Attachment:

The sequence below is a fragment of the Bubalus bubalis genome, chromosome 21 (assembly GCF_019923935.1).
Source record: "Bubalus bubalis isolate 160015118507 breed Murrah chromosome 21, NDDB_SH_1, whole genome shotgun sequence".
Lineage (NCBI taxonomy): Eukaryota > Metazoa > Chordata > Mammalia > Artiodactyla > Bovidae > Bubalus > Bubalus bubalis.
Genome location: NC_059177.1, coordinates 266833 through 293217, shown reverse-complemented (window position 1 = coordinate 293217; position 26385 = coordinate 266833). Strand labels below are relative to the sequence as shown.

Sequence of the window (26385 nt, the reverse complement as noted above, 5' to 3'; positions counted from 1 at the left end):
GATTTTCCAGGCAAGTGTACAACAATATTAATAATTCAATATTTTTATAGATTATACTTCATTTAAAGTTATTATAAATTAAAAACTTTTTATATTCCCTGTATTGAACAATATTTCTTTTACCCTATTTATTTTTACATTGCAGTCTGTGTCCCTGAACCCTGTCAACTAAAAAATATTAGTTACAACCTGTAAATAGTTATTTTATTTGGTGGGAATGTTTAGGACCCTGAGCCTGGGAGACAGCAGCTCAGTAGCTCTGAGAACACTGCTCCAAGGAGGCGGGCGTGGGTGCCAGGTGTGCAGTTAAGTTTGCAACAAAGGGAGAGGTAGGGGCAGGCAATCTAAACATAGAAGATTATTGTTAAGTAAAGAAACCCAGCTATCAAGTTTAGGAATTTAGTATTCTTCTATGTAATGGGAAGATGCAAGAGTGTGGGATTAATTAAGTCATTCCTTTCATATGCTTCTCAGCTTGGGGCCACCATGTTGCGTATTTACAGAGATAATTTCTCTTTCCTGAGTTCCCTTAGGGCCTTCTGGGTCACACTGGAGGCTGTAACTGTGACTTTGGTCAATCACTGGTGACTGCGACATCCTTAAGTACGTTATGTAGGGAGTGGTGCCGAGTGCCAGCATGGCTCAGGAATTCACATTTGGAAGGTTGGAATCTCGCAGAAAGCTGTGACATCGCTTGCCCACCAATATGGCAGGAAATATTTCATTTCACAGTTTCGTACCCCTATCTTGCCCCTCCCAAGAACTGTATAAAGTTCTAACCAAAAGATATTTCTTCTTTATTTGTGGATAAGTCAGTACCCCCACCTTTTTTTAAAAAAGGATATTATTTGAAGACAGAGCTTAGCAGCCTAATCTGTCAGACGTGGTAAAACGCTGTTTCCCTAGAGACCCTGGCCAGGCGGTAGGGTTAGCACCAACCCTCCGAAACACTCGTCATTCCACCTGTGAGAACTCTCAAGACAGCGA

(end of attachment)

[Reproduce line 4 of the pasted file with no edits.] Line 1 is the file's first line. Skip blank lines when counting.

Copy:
Genome location: NC_059177.1, coordinates 266833 through 293217, shown reverse-complemented (window position 1 = coordinate 293217; position 26385 = coordinate 266833). Strand labels below are relative to the sequence as shown.